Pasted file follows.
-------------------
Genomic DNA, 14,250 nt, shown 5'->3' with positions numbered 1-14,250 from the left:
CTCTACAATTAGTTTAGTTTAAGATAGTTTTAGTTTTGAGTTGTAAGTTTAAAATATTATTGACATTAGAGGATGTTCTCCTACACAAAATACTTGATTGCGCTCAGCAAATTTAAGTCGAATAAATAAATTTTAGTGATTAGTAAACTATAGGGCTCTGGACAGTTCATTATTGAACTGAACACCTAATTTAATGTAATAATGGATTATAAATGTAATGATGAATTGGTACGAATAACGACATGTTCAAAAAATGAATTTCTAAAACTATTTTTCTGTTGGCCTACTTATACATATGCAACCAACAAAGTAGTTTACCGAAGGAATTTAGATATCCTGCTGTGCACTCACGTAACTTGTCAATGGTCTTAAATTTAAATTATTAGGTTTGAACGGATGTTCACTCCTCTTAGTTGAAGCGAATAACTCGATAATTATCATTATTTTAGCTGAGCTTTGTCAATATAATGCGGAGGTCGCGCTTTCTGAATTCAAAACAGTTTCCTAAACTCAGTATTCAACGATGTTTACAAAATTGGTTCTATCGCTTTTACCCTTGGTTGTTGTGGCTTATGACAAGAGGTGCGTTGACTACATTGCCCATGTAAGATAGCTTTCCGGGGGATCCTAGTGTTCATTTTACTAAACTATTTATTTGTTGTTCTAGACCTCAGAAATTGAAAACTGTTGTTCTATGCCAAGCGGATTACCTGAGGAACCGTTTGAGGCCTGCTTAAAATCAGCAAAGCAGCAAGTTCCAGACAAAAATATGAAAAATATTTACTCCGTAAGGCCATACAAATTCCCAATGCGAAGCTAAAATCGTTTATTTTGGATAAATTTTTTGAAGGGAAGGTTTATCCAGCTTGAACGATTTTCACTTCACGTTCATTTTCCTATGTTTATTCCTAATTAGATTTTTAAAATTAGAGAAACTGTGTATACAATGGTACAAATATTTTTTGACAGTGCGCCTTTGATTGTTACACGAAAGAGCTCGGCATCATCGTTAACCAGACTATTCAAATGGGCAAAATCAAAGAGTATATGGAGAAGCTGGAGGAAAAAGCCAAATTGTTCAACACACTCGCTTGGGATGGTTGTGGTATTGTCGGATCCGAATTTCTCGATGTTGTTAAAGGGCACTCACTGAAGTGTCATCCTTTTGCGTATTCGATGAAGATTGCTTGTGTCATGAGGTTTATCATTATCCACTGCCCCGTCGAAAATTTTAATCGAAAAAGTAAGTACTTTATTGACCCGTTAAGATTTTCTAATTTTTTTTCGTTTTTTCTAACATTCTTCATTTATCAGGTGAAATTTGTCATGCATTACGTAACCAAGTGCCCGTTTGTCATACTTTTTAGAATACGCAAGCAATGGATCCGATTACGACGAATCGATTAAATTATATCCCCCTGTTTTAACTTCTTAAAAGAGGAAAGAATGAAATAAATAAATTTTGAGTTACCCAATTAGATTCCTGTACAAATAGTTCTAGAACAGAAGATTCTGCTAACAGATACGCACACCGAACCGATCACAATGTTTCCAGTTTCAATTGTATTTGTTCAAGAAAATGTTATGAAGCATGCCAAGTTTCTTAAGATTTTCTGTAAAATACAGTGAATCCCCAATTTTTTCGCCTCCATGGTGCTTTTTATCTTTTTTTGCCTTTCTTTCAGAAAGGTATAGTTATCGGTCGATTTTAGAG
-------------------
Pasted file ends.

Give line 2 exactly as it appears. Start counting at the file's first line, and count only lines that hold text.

CTCTACAATTAGTTTAGTTTAAGATAGTTTTAGTTTTGAGTTGTAAGTTTAAAATATTATTGACATTAGAGGATGTTCTCCTACACAAAATACTTGATTGCGCTCAGCAAATTTAAGTCGAATAAATAAATTTTAGTGATTAGTAAACTATAGGGCTCTGGACAGTTCATTATTGAACTGAACACCTAATTTAATGTAATAATGGATTATAAATGTAATGATGAATTGGTACGAATAACGACATGTTCAAAAAATGAATTTCTAAAACTATTTTTCTGTTGGCCTACTTATACATATGCAACCAACAAAGTAGTTTACCGAAGGAATTTAGATATCCTGCTGTGCACTCACGTAACTTGTCAATGGTCTTAAATTTAAATTATTAGGTTTGAACGGATGTTCACTCCTCTTAGTTGAAGCGAATAACTCGATAATTATCATTATTTTAGCTGAGCTTTGTCAATATAATGCGGAGGTCGCGCTTTCTGAATTCAAAACAGTTTCCTAAACTCAGTATTCAACGATGTTTACAAAATTGGTTCTATCGCTTTTACCCTTGGTTGTTGTGGCTTATGACAAGAGGTGCGTTGACTACATTGCCCATGTAAGATAGCTTTCCGGGGGATCCTAGTGTTCATTTTACTAAACTATTTATTTGTTGTTCTAGACCTCAGAAATTGAAAACTGTTGTTCTATGCCAAGCGGATTACCTGAGGAACCGTTTGAGGCCTGCTTAAAATCAGCAAAGCAGCAAGTTCCAGACAAAAATATGAAAAATATTTACTCCGTAAGGCCATACAAATTCCCAATGCGAAGCTAAAATCGTTTATTTTGGATAAATTTTTTGAAGGGAAGGTTTATCCAGCTTGAACGATTTTCACTTCACGTTCATTTTCCTATGTTTATTCCTAATTAGATTTTTAAAATTAGAGAAACTGTGTATACAATGGTACAAATATTTTTTGACAGTGCGCCTTTGATTGTTACACGAAAGAGCTCGGCATCATCGTTAACCAGACTATTCAAATGGGCAAAATCAAAGAGTATATGGAGAAGCTGGAGGAAAAAGCCAAATTGTTCAACACACTCGCTTGGGATGGTTGTGGTATTGTCGGATCCGAATTTCTCGATGTTGTTAAAGGGCACTCACTGAAGTGTCATCCTTTTGCGTATTCGATGAAGATTGCTTGTGTCATGAGGTTTATCATTATCCACTGCCCCGTCGAAAATTTTAATCGAAAAAGTAAGTACTTTATTGACCCGTTAAGATTTTCTAATTTTTTTTCGTTTTTTCTAACATTCTTCATTTATCAGGTGAAATTTGTCATGCATTACGTAACCAAGTGCCCGTTTGTCATACTTTTTAGAATACGCAAGCAATGGATCCGATTACGACGAATCGATTAAATTATATCCCCCTGTTTTAACTTCTTAAAAGAGGAAAGAATGAAATAAATAAATTTTGAGTTACCCAATTAGATTCCTGTACAAATAGTTCTAGAACAGAAGATTCTGCTAACAGATACGCACACCGAACCGATCACAATGTTTCCAGTTTCAATTGTATTTGTTCAAGAAAATGTTATGAAGCATGCCAAGTTTCTTAAGATTTTCTGTAAAATACAGTGAATCCCCAATTTTTTCGCCTCCATGGTGCTTTTTATCTTTTTTTGCCTTTCTTTCAGAAAGGTATAGTTATCGGTCGATTTTAGAG